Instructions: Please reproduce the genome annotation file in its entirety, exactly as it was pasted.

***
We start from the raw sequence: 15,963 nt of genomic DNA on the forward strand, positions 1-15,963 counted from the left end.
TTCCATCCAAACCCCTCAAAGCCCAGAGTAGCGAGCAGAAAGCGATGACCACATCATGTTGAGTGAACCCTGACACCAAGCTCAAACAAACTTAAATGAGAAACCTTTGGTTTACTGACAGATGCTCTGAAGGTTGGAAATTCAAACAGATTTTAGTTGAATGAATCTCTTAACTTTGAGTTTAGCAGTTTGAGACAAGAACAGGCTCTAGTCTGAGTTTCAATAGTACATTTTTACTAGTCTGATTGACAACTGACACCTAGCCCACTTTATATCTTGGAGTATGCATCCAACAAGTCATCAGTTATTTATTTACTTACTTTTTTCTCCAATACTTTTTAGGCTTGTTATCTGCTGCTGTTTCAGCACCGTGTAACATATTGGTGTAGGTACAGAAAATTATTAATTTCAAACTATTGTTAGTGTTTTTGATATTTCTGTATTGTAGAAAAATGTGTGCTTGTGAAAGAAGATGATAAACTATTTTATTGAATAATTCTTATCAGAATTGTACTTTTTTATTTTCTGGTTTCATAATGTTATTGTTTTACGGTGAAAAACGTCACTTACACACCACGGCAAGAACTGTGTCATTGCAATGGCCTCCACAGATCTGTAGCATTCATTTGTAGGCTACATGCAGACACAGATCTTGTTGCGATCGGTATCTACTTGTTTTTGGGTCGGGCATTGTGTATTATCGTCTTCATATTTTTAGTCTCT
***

We start from the raw sequence: 15,963 nt of genomic DNA on the forward strand, positions 1-15,963 counted from the left end.
TTCCATCCAAACCCCTCAAAGCCCAGAGTAGCGAGCAGAAAGCGATGACCACATCATGTTGAGTGAACCCTGACACCAAGCTCAAACAAACTTAAATGAGAAACCTTTGGTTTACTGACAGATGCTCTGAAGGTTGGAAATTCAAACAGATTTTAGTTGAATGAATCTCTTAACTTTGAGTTTAGCAGTTTGAGACAAGAACAGGCTCTAGTCTGAGTTTCAATAGTACATTTTTACTAGTCTGATTGACAACTGACACCTAGCCCACTTTATATCTTGGAGTATGCATCCAACAAGTCATCAGTTATTTATTTACTTACTTTTTTCTCCAATACTTTTTAGGCTTGTTATCTGCTGCTGTTTCAGCACCGTGTAACATATTGGTGTAGGTACAGAAAATTATTAATTTCAAACTATTGTTAGTGTTTTTGATATTTCTGTATTGTAGAAAAATGTGTGCTTGTGAAAGAAGATGATAAACTATTTTATTGAATAATTCTTATCAGAATTGTACTTTTTTATTTTCTGGTTTCATAATGTTATTGTTTTACGGTGAAAAACGTCACTTACACACCACGGCAAGAACTGTGTCATTGCAATGGCCTCCACAGATCTGTAGCATTCATTTGTAGGCTACATGCAGACACAGATCTTGTTGCGATCGGTATCTACTTGTTTTTGGGTCGGGCATTGTGTATTATCGTCTTCATATTTTTAGTCTCT